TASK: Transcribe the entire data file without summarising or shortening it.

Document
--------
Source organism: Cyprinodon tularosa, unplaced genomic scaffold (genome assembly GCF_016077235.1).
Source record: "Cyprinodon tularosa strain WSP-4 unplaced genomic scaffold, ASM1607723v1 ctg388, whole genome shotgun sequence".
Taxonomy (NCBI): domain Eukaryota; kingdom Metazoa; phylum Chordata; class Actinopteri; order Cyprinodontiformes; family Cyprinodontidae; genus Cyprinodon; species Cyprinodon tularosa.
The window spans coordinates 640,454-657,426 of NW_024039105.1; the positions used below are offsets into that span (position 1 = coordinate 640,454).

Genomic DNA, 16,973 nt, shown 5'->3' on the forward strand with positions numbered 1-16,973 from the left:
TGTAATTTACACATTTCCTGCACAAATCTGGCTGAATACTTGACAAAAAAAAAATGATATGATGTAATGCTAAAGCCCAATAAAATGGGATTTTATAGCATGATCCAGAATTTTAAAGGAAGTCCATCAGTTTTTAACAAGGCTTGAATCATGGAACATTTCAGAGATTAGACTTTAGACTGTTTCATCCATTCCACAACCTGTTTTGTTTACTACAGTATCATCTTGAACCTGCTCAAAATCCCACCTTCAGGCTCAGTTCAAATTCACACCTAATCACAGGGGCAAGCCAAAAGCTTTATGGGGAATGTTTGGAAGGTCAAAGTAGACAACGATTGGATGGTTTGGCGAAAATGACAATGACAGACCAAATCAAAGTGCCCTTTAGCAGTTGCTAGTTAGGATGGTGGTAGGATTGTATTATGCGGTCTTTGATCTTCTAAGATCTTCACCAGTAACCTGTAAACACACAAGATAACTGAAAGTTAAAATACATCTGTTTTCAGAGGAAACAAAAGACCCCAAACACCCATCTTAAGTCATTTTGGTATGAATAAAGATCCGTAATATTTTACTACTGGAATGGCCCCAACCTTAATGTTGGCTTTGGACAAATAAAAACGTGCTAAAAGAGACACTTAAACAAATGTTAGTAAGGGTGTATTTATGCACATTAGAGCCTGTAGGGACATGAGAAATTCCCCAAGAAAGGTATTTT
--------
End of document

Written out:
Source organism: Cyprinodon tularosa, unplaced genomic scaffold (genome assembly GCF_016077235.1).
Source record: "Cyprinodon tularosa strain WSP-4 unplaced genomic scaffold, ASM1607723v1 ctg388, whole genome shotgun sequence".
Taxonomy (NCBI): domain Eukaryota; kingdom Metazoa; phylum Chordata; class Actinopteri; order Cyprinodontiformes; family Cyprinodontidae; genus Cyprinodon; species Cyprinodon tularosa.
The window spans coordinates 640,454-657,426 of NW_024039105.1; the positions used below are offsets into that span (position 1 = coordinate 640,454).

Genomic DNA, 16,973 nt, shown 5'->3' on the forward strand with positions numbered 1-16,973 from the left:
TGTAATTTACACATTTCCTGCACAAATCTGGCTGAATACTTGACAAAAAAAAAATGATATGATGTAATGCTAAAGCCCAATAAAATGGGATTTTATAGCATGATCCAGAATTTTAAAGGAAGTCCATCAGTTTTTAACAAGGCTTGAATCATGGAACATTTCAGAGATTAGACTTTAGACTGTTTCATCCATTCCACAACCTGTTTTGTTTACTACAGTATCATCTTGAACCTGCTCAAAATCCCACCTTCAGGCTCAGTTCAAATTCACACCTAATCACAGGGGCAAGCCAAAAGCTTTATGGGGAATGTTTGGAAGGTCAAAGTAGACAACGATTGGATGGTTTGGCGAAAATGACAATGACAGACCAAATCAAAGTGCCCTTTAGCAGTTGCTAGTTAGGATGGTGGTAGGATTGTATTATGCGGTCTTTGATCTTCTAAGATCTTCACCAGTAACCTGTAAACACACAAGATAACTGAAAGTTAAAATACATCTGTTTTCAGAGGAAACAAAAGACCCCAAACACCCATCTTAAGTCATTTTGGTATGAATAAAGATCCGTAATATTTTACTACTGGAATGGCCCCAACCTTAATGTTGGCTTTGGACAAATAAAAACGTGCTAAAAGAGACACTTAAACAAATGTTAGTAAGGGTGTATTTATGCACATTAGAGCCTGTAGGGACATGAGAAATTCCCCAAGAAAGGTATTTT